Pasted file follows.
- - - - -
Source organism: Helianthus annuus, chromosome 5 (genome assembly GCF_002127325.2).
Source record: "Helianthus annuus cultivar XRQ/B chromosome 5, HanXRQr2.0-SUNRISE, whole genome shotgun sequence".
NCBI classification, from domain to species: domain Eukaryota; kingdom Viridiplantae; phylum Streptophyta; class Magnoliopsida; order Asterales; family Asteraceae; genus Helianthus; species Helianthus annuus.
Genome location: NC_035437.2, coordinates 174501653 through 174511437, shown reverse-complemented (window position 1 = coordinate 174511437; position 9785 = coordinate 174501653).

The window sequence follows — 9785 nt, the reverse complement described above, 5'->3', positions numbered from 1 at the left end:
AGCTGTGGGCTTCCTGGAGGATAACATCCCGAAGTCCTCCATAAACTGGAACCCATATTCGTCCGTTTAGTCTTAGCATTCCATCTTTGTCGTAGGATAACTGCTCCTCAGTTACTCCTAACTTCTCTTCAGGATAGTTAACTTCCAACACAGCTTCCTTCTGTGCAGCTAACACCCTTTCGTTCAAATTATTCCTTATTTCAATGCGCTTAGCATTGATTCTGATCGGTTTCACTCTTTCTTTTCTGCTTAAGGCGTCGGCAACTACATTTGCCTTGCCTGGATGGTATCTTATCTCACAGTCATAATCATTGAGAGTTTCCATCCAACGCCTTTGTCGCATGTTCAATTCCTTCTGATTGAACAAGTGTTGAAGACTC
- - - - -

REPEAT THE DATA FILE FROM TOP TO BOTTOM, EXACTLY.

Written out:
Source organism: Helianthus annuus, chromosome 5 (genome assembly GCF_002127325.2).
Source record: "Helianthus annuus cultivar XRQ/B chromosome 5, HanXRQr2.0-SUNRISE, whole genome shotgun sequence".
NCBI classification, from domain to species: domain Eukaryota; kingdom Viridiplantae; phylum Streptophyta; class Magnoliopsida; order Asterales; family Asteraceae; genus Helianthus; species Helianthus annuus.
Genome location: NC_035437.2, coordinates 174501653 through 174511437, shown reverse-complemented (window position 1 = coordinate 174511437; position 9785 = coordinate 174501653).

The window sequence follows — 9785 nt, the reverse complement described above, 5'->3', positions numbered from 1 at the left end:
AGCTGTGGGCTTCCTGGAGGATAACATCCCGAAGTCCTCCATAAACTGGAACCCATATTCGTCCGTTTAGTCTTAGCATTCCATCTTTGTCGTAGGATAACTGCTCCTCAGTTACTCCTAACTTCTCTTCAGGATAGTTAACTTCCAACACAGCTTCCTTCTGTGCAGCTAACACCCTTTCGTTCAAATTATTCCTTATTTCAATGCGCTTAGCATTGATTCTGATCGGTTTCACTCTTTCTTTTCTGCTTAAGGCGTCGGCAACTACATTTGCCTTGCCTGGATGGTATCTTATCTCACAGTCATAATCATTGAGAGTTTCCATCCAACGCCTTTGTCGCATGTTCAATTCCTTCTGATTGAACAAGTGTTGAAGACTC